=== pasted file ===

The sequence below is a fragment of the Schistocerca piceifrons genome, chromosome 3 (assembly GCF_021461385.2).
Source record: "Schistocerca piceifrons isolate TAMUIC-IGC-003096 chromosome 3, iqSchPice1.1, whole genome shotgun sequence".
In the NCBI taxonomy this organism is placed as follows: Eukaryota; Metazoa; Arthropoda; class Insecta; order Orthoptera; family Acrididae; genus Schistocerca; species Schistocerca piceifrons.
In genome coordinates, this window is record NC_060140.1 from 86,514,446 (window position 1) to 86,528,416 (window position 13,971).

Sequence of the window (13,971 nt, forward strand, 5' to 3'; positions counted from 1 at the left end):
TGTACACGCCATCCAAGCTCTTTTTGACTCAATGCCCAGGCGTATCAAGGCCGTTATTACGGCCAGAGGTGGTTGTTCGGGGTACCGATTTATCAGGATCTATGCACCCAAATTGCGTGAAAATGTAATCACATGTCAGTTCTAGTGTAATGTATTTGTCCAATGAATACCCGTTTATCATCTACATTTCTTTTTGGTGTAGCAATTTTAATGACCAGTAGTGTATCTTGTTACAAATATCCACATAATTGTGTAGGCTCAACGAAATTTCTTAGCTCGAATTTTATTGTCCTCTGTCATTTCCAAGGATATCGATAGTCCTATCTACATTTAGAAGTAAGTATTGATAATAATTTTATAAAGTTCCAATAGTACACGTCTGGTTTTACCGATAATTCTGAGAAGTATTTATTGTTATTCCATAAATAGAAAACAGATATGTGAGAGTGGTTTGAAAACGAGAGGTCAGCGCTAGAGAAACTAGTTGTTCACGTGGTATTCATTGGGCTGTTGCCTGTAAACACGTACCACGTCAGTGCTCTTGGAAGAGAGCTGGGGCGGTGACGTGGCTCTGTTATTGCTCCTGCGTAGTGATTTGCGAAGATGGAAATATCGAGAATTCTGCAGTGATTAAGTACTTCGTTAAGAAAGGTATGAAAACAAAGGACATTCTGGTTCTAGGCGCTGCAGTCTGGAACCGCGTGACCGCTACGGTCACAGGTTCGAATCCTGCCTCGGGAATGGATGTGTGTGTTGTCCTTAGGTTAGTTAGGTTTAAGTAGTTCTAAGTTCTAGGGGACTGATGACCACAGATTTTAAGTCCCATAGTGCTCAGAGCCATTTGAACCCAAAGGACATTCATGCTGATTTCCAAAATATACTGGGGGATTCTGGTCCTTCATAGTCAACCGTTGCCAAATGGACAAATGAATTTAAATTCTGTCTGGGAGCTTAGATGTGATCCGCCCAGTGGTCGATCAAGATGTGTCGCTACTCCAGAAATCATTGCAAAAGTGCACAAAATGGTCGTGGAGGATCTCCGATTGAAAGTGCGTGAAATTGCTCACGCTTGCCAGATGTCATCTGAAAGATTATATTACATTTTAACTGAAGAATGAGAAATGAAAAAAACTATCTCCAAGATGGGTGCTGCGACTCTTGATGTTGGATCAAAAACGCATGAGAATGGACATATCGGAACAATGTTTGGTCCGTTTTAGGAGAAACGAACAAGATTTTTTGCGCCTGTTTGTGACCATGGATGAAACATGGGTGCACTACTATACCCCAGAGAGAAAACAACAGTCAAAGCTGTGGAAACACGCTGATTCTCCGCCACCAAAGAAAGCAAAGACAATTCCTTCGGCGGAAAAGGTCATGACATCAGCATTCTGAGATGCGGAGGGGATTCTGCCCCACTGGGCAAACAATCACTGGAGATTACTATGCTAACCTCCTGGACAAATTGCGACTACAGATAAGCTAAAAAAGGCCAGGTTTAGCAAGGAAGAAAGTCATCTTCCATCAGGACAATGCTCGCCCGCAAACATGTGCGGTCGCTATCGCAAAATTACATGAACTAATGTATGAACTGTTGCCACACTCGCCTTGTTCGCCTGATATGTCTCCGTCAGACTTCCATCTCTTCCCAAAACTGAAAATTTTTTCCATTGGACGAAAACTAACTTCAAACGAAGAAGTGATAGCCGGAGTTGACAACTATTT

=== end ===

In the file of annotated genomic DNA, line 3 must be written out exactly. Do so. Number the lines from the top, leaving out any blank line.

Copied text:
In the NCBI taxonomy this organism is placed as follows: Eukaryota; Metazoa; Arthropoda; class Insecta; order Orthoptera; family Acrididae; genus Schistocerca; species Schistocerca piceifrons.